When I talk to association executives about their member research, they usually rhyme off a familiar list: the annual satisfaction survey, a follow-up after every conference, event, or networking opportunity, possibly a needs assessment every two or three years. If your organization produces more than two events per year, that’s a lot of surveying, and without a healthy dose of advance planning, your research program may not be performing as well as it could.
The best way to maximize member participation in your survey program is to plan the series in advance. You don’t have to decide the specific questions, but you should lay out your goals for each set of data, and space the surveys at regular intervals.
Here are six tips to help you along the way:
1. Plan your surveys in time to start your fiscal year. Talk to all the departments involved, to make sure you gather the information they need to keep your members satisfied.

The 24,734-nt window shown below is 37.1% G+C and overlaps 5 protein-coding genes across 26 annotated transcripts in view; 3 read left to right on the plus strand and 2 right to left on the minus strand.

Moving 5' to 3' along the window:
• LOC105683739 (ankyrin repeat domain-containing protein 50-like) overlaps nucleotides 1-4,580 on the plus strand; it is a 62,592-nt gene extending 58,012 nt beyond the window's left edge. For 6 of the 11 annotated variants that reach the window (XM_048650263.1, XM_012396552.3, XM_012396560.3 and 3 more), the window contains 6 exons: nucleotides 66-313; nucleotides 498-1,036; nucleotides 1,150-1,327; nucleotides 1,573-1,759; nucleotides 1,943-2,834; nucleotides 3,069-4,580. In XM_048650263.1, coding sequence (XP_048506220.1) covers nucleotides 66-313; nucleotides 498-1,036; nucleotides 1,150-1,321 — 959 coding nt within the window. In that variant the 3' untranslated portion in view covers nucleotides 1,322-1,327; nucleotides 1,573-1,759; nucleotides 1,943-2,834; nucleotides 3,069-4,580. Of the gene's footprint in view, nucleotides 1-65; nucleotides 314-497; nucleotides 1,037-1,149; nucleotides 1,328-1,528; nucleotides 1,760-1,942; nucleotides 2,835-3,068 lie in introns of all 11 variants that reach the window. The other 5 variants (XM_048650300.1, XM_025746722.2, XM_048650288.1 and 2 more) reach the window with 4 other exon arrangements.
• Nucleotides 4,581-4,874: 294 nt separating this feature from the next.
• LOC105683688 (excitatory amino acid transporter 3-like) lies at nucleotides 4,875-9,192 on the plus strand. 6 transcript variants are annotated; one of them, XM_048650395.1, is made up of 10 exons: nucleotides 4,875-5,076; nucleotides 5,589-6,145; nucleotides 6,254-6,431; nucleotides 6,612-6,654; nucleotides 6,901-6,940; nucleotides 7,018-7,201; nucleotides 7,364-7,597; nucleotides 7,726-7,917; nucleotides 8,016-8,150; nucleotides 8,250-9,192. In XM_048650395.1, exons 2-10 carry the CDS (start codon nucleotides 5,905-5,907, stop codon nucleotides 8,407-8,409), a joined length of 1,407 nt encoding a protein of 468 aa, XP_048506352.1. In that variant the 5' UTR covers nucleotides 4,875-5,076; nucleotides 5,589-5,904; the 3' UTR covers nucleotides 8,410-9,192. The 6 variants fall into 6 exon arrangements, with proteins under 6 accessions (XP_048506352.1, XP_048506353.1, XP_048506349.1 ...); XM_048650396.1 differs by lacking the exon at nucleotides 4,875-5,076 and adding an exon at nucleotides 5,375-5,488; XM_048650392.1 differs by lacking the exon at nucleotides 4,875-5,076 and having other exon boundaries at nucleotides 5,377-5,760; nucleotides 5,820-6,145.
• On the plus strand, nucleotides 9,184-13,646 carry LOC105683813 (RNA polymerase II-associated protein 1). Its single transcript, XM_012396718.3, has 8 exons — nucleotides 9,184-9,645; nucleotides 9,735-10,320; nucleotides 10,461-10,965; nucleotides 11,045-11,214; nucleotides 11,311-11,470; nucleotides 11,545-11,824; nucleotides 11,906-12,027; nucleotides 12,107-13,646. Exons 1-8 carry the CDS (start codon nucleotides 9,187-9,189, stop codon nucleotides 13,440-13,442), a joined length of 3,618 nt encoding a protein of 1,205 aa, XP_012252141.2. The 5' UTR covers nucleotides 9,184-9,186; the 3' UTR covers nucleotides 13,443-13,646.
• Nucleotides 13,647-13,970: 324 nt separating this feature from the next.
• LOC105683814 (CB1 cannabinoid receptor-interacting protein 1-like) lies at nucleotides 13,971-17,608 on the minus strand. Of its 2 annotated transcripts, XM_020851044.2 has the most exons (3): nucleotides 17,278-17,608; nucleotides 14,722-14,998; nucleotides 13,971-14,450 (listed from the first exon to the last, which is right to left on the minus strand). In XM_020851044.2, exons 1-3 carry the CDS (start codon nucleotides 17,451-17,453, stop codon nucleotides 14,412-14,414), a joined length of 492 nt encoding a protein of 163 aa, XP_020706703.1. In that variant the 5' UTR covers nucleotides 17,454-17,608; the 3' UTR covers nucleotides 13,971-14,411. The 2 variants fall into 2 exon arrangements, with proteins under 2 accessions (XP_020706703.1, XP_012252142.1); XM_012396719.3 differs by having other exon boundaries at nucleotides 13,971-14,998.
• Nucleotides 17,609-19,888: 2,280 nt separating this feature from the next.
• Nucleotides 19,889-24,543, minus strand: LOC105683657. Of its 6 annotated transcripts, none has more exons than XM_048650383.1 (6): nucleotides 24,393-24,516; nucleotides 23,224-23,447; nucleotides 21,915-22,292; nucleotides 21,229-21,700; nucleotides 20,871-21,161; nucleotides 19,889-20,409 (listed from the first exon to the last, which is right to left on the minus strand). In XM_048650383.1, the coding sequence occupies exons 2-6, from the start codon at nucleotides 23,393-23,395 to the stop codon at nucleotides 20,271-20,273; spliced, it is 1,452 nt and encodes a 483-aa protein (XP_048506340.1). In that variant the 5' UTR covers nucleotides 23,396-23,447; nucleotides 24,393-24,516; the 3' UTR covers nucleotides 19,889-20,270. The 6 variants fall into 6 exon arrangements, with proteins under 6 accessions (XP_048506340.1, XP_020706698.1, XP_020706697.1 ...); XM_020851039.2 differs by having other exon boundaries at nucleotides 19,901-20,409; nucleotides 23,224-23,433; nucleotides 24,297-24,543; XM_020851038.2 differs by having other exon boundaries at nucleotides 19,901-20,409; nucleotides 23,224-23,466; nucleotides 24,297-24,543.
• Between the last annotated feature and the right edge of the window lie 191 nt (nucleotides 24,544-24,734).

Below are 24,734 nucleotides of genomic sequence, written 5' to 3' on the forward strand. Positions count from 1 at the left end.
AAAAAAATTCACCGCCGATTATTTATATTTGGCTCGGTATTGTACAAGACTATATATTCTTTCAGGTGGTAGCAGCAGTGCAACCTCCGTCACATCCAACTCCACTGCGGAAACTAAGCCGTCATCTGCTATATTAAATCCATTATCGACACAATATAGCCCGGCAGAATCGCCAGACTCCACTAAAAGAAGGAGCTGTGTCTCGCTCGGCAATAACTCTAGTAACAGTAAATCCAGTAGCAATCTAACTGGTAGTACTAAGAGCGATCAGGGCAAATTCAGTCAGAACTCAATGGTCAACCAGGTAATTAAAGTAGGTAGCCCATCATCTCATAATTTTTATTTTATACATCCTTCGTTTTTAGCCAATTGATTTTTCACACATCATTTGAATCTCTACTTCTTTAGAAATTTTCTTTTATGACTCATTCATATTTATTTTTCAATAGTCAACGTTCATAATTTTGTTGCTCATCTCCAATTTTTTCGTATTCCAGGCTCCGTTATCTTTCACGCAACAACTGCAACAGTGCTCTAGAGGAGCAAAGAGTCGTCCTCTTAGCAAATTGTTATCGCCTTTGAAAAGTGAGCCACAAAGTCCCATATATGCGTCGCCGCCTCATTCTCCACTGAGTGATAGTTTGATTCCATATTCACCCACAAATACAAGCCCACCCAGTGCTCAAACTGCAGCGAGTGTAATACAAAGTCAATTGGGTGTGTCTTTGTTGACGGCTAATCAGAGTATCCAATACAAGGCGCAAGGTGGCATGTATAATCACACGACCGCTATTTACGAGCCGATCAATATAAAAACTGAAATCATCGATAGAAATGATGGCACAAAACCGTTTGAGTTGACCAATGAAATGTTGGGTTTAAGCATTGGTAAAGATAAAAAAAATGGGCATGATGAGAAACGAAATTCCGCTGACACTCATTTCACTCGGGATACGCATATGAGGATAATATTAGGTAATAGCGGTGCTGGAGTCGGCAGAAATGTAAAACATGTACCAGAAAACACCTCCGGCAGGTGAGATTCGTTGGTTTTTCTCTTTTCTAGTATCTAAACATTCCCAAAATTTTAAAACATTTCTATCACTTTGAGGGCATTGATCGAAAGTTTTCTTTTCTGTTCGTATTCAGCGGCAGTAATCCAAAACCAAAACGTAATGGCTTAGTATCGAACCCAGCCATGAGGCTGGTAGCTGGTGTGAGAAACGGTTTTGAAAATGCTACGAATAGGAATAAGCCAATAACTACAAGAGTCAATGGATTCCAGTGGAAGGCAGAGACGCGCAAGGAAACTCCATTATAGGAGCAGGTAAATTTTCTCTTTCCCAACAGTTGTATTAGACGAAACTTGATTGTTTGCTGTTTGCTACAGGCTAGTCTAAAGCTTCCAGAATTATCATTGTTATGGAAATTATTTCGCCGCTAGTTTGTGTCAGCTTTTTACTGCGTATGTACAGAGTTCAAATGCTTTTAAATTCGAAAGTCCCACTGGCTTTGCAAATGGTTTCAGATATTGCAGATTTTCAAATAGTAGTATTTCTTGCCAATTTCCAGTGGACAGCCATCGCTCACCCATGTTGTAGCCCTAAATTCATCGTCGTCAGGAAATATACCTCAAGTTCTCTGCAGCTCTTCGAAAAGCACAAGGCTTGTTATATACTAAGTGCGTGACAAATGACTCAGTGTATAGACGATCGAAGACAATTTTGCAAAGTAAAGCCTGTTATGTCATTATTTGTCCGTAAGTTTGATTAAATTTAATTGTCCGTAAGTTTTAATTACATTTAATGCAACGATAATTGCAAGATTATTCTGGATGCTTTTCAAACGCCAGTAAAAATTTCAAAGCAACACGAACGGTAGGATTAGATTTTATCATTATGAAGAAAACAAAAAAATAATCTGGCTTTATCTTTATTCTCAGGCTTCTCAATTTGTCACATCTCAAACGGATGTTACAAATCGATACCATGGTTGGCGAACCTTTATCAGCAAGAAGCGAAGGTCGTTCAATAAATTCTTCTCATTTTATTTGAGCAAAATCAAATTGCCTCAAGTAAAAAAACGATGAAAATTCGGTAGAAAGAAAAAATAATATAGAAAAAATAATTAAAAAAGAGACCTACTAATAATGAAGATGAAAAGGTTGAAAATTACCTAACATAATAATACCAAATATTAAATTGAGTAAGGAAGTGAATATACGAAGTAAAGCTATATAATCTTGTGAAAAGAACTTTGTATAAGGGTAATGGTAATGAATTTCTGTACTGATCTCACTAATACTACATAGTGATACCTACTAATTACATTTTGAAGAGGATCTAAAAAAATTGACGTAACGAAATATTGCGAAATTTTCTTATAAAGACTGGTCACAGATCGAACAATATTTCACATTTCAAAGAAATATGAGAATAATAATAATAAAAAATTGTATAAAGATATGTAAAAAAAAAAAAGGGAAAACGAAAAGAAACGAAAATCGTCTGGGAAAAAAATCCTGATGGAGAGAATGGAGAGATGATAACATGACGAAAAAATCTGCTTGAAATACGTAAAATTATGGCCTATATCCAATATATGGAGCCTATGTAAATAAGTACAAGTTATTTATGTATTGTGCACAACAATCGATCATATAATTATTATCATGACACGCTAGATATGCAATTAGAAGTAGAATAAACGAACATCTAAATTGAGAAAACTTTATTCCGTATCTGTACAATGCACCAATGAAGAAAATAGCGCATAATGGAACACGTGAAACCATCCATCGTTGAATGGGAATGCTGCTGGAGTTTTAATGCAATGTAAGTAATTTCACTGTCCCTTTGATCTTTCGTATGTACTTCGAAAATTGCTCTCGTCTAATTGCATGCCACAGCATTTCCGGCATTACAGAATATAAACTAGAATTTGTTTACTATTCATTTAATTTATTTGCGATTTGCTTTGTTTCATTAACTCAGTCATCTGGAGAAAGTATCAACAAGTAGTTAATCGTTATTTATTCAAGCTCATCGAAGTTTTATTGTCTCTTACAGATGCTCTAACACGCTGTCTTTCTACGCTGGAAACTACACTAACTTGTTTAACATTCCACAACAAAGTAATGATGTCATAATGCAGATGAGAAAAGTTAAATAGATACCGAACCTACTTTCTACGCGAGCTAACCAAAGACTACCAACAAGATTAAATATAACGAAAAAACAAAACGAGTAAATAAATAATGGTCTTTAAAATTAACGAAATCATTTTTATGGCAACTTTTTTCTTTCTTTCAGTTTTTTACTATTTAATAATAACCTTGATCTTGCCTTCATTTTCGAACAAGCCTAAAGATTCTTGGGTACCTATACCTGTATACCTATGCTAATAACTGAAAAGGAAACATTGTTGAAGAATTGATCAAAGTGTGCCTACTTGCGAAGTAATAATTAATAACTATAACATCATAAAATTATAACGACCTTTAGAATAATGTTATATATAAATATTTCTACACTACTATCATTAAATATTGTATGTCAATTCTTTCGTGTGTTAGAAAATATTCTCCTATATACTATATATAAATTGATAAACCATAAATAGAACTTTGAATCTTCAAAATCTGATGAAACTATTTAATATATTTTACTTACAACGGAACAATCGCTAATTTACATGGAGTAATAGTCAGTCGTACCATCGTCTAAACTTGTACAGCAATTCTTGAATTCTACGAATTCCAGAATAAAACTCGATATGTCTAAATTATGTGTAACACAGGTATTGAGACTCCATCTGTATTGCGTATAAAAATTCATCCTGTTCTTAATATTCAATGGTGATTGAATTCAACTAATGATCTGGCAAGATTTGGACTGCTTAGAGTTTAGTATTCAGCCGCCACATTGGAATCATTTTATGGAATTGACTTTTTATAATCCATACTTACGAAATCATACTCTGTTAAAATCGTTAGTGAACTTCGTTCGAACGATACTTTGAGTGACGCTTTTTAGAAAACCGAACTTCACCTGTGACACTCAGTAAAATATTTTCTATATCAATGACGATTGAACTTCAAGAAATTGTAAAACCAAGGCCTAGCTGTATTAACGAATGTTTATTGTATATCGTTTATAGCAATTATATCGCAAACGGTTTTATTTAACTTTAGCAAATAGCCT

2. Reach out to your members before launching a major survey to let them know it’s coming and why it’s important to participate. You won’t have time to phone them all, but consider announcements on your website, over your private member network, and in your newsletter. Tell them what you’re looking for and what you will do with the information you gather.
3. Take a close look at whether you can combine questions or whole surveys to reduce the load on members.
4. Be careful about survey timing. Try to send one every few months, to give your members a break from providing their feedback.
5. Share your results, in as much detail as possible! For bonus points, tell members what you’re doing as a result of the information you gathered. You can distribute survey findings as a downloadable resource attached to your e-newsletter, or send out a special email to thank people for participating. Either way, surveys are a great source of current, compelling content that can help you keep your members engaged.
6. If you can offer an incentive for survey participants, even a small one, you’ll probably get a higher response rate in return.
What are your favourite tips for making surveys shine and combatting survey fatigue?